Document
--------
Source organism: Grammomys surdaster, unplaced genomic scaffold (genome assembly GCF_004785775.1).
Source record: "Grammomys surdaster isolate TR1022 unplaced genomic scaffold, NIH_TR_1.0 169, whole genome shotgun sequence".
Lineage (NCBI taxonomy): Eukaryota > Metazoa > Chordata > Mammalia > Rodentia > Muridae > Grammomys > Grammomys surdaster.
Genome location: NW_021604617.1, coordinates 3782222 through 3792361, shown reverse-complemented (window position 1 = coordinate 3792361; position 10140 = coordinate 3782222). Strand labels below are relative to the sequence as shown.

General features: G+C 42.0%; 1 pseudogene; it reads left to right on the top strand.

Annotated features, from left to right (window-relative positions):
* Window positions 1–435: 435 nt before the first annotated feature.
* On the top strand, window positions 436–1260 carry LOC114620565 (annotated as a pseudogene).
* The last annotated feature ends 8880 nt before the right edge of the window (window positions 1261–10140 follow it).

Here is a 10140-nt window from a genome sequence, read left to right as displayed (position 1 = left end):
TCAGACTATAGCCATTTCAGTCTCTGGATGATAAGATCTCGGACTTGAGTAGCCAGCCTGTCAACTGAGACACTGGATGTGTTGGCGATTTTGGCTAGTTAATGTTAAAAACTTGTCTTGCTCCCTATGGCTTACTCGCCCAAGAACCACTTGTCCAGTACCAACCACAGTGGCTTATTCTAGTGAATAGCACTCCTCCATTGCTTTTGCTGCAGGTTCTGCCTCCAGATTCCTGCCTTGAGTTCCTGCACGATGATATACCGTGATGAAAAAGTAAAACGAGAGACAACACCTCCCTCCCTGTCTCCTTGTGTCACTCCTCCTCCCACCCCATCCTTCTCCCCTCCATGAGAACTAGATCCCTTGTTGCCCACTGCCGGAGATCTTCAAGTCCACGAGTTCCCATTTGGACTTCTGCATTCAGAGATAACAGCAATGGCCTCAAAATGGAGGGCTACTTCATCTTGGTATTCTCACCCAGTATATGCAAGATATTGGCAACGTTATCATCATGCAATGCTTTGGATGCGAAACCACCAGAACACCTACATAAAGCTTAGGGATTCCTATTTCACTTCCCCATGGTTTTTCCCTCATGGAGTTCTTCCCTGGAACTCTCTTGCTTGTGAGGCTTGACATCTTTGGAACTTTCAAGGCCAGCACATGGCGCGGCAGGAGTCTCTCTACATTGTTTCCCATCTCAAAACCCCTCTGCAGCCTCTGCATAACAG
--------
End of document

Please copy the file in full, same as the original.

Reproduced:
Source organism: Grammomys surdaster, unplaced genomic scaffold (genome assembly GCF_004785775.1).
Source record: "Grammomys surdaster isolate TR1022 unplaced genomic scaffold, NIH_TR_1.0 169, whole genome shotgun sequence".
Lineage (NCBI taxonomy): Eukaryota > Metazoa > Chordata > Mammalia > Rodentia > Muridae > Grammomys > Grammomys surdaster.
Genome location: NW_021604617.1, coordinates 3782222 through 3792361, shown reverse-complemented (window position 1 = coordinate 3792361; position 10140 = coordinate 3782222). Strand labels below are relative to the sequence as shown.

General features: G+C 42.0%; 1 pseudogene; it reads left to right on the top strand.

Annotated features, from left to right (window-relative positions):
* Window positions 1–435: 435 nt before the first annotated feature.
* On the top strand, window positions 436–1260 carry LOC114620565 (annotated as a pseudogene).
* The last annotated feature ends 8880 nt before the right edge of the window (window positions 1261–10140 follow it).

Here is a 10140-nt window from a genome sequence, read left to right as displayed (position 1 = left end):
TCAGACTATAGCCATTTCAGTCTCTGGATGATAAGATCTCGGACTTGAGTAGCCAGCCTGTCAACTGAGACACTGGATGTGTTGGCGATTTTGGCTAGTTAATGTTAAAAACTTGTCTTGCTCCCTATGGCTTACTCGCCCAAGAACCACTTGTCCAGTACCAACCACAGTGGCTTATTCTAGTGAATAGCACTCCTCCATTGCTTTTGCTGCAGGTTCTGCCTCCAGATTCCTGCCTTGAGTTCCTGCACGATGATATACCGTGATGAAAAAGTAAAACGAGAGACAACACCTCCCTCCCTGTCTCCTTGTGTCACTCCTCCTCCCACCCCATCCTTCTCCCCTCCATGAGAACTAGATCCCTTGTTGCCCACTGCCGGAGATCTTCAAGTCCACGAGTTCCCATTTGGACTTCTGCATTCAGAGATAACAGCAATGGCCTCAAAATGGAGGGCTACTTCATCTTGGTATTCTCACCCAGTATATGCAAGATATTGGCAACGTTATCATCATGCAATGCTTTGGATGCGAAACCACCAGAACACCTACATAAAGCTTAGGGATTCCTATTTCACTTCCCCATGGTTTTTCCCTCATGGAGTTCTTCCCTGGAACTCTCTTGCTTGTGAGGCTTGACATCTTTGGAACTTTCAAGGCCAGCACATGGCGCGGCAGGAGTCTCTCTACATTGTTTCCCATCTCAAAACCCCTCTGCAGCCTCTGCATAACAG